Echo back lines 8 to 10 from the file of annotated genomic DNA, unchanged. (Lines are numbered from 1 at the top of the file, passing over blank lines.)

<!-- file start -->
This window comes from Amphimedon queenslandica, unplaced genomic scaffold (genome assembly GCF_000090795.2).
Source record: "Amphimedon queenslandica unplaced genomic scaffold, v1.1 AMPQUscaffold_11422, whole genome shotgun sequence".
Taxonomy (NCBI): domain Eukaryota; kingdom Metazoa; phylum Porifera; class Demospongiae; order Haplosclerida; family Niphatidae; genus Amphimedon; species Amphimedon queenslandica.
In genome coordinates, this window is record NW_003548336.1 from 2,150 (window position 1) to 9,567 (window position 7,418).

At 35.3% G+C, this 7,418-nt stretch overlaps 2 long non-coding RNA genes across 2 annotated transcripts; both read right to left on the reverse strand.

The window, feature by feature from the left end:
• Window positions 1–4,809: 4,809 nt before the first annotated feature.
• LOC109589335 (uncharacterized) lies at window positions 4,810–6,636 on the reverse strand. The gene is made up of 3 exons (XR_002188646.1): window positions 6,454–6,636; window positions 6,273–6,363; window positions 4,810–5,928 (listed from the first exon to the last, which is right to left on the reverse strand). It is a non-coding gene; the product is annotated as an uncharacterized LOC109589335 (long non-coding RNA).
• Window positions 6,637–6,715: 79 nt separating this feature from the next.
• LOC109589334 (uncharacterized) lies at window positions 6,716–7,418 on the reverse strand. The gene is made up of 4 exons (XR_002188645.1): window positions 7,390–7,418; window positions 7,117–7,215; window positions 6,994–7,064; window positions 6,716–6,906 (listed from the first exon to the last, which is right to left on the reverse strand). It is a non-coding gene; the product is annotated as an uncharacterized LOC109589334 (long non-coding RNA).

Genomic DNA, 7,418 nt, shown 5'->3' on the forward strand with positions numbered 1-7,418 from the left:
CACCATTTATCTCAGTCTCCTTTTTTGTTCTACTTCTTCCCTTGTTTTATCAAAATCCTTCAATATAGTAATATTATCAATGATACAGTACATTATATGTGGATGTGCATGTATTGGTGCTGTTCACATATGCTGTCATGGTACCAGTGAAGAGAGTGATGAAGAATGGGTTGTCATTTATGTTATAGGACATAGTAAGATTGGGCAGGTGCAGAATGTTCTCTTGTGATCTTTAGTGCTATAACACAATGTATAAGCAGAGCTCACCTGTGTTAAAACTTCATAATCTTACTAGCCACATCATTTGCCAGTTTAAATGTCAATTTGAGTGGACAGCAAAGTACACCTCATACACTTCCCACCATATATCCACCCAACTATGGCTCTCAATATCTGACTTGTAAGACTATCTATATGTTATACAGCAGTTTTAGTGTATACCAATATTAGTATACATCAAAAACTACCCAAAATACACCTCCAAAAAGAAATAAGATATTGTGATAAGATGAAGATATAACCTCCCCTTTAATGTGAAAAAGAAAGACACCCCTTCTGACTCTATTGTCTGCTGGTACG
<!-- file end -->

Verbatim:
• LOC109589335 (uncharacterized) lies at window positions 4,810–6,636 on the reverse strand. The gene is made up of 3 exons (XR_002188646.1): window positions 6,454–6,636; window positions 6,273–6,363; window positions 4,810–5,928 (listed from the first exon to the last, which is right to left on the reverse strand). It is a non-coding gene; the product is annotated as an uncharacterized LOC109589335 (long non-coding RNA).
• Window positions 6,637–6,715: 79 nt separating this feature from the next.
• LOC109589334 (uncharacterized) lies at window positions 6,716–7,418 on the reverse strand. The gene is made up of 4 exons (XR_002188645.1): window positions 7,390–7,418; window positions 7,117–7,215; window positions 6,994–7,064; window positions 6,716–6,906 (listed from the first exon to the last, which is right to left on the reverse strand). It is a non-coding gene; the product is annotated as an uncharacterized LOC109589334 (long non-coding RNA).